Benefits of Theanine

By: the editors of PureHealthMD

A calming extract of green tea, theanine, is gaining a significant reputation among nutritional practitioners for its positive effects on anxiety. Other benefits, which are attributed to green tea’s antioxidant epigallocatechin gallate (EGCG), include assistance in the fight against cancer and heart disease.

Theanine has had significant clinical results for naturally calming and focusing the brain. The nutrient seems to help center a mind that is often running in several different directions. Research is still limited in humans, but small studies have pointed to some antianxiety effect as well [Source: Kimura, Lu]. Patients typically describe effects as mild, but helpful. The soothing quality may also benefit those who aren’t necessarily anxious, but can’t relax the mind at night before sleep, and those with muscle tension in the neck.


Studies in animals indicate that theanine may also have protective effects for the brain [Source: Kakuda, Nathan]. It seems to protect the body from excess glutamate, a natural neurotransmitter that allows signaling between nerves. This chemical can be toxic to nerve tissue if levels are not regulated. Theanine shows some protective effects on nerve cells when there is decreased blood flow (caused by a stroke, etc.). Protection of brain cells could play an important role in illnesses that concurrently cause anxiety, such as Alzheimer’s disease.

Cholesterol damaged by inflammation becomes much more toxic to the body. Theanine can help prevent this damage [Source: Yokozawa]. It has also been shown to enhance the effectiveness of various types of chemotherapy drugs in animal studies. This is extremely important, as anxiety is often a consequence of a cancer diagnosis. Theanine, as a supplement, can relieve anxiety brought on by treatment and actually complement some types of chemotherapy [Source: Sugiyama, Sadzuka].

This green tea offspring is well tolerated in supplement form. Hopefully, its antianxiety benefits will be confirmed through more clinical research. Theanine can aid those who have used heavier anxiety medications in the past. Though, an abrupt substitution is not advised. Products like Xanax, Valium or Klonopin should be gradually reduced, under the guidance of a healthcare provider.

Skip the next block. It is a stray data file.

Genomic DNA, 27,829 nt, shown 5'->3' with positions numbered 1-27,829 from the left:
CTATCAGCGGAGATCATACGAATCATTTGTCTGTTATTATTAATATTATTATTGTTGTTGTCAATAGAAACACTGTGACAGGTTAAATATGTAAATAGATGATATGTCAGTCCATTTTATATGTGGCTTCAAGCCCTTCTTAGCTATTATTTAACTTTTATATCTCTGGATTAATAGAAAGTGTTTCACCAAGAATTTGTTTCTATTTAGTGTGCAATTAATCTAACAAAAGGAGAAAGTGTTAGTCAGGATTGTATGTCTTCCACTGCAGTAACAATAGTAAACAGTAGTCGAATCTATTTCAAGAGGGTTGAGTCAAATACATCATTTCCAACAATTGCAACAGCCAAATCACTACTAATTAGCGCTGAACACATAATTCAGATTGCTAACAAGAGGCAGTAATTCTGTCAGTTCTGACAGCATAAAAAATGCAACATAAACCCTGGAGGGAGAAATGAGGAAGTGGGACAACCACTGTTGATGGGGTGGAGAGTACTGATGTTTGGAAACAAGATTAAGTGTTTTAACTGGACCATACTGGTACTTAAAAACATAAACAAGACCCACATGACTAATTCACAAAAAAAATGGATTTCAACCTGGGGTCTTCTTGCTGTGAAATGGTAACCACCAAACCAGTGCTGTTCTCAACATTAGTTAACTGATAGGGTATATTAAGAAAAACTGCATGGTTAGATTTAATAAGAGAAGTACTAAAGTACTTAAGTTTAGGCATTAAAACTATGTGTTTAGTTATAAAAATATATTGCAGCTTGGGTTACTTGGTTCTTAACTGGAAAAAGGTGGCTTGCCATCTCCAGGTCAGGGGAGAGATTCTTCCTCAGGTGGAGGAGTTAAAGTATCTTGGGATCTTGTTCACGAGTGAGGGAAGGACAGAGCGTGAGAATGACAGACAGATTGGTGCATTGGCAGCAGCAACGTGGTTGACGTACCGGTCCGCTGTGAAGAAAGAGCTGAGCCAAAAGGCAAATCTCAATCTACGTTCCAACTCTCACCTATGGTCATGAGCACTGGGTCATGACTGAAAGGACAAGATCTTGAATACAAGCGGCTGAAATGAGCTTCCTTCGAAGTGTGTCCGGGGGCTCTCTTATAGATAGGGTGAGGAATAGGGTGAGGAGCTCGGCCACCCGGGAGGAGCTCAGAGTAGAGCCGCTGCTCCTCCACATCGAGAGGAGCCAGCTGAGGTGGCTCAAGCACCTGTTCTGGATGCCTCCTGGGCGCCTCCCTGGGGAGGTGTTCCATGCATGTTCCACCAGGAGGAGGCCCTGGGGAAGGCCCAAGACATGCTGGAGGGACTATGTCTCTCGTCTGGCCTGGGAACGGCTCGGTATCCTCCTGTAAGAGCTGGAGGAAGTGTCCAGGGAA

Theanine is typically listed as L-theanine, with the “L” being a scientific notation of its structure. Typically dosing is 100-200 mg once to twice a day. Theanine should not affect driving abilities, but as with any anti-anxiety medication or supplement, one should use caution until all potential side effects have been exposed in a controlled environment.

Can you gain the same effects by simply drinking green tea? If so, how much should you consume per day?

Some patients experience a calming, relaxing effect just from sipping on a nice glass throughout the day. That said, the content of theanine in a glass of green tea is substantially less than the concentrated extract in a capsule. Even with several servings, one could not get the same effect as 1-2 capsules of theanine a day. Green tea does offer many other beneficial ingredients, so this should not discourage readers from enjoying a refreshing cup.

Is it safe to take theanine along with prescribed antianxiety medications?

Little, if any, study has been done on the effect of combining theanine with other antianxiety medications. Many patients have tolerated prescribed anxiety medications with additional theanine. Patients on antianxiety medications should not stop any anxiety medicine without the help of the prescribing physician, and let their physician know if they would like to consider adding theanine before implementing this supplement.


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Related Articles

  • Kimura, K. (2007). L-Theanine reduces psychological and physiological stress responses. Biol Psychol, 74(1):39-45.
  • Lu, K. (2004). The acute effects of L-theanine in comparison with alprazolam on anticipatory anxiety in humans. Hum Psychopharmacol.
  • Kakuda, T. (2002). Neuroprotective effects of the green tea components theanine and catechins. Biol Pharm Bull, 25(12):1513-819(7):457-65.
  • Nathan, P.J. (2006). The neuropharmacology of L-theanine (N-ethyl-L-glutamine): A possible neuroprotective and cognitive enhancing agent. J Herb Pharmacother, 6(2):21-30.
  • Yokozawa, T., Dong, E. (1997). Influence of green tea and its three major components upon low-density lipoprotein oxidation. Exp Toxicol Pathol, 1997 49(5):329-35.
  • Sugiyama, T. (2003). Theanine and glutamate transporter inhibitors enhance the antitumor efficacy of chemotherapeutic agents. Biochim Biophys Acta, 1653(2):47-59.
  • Sadzuka, Y. (2000). Improvement of idarubicin induced antitumor activity and bone marrow suppression by theanine, a component of tea. Cancer Lett, 158(2):119-24.
  • Sadzuka, Y. (1996). The effects of theanine, as a novel biochemical modulator, on the antitumor activity of adriamycin. Cancer Lett, 105(2):203-9.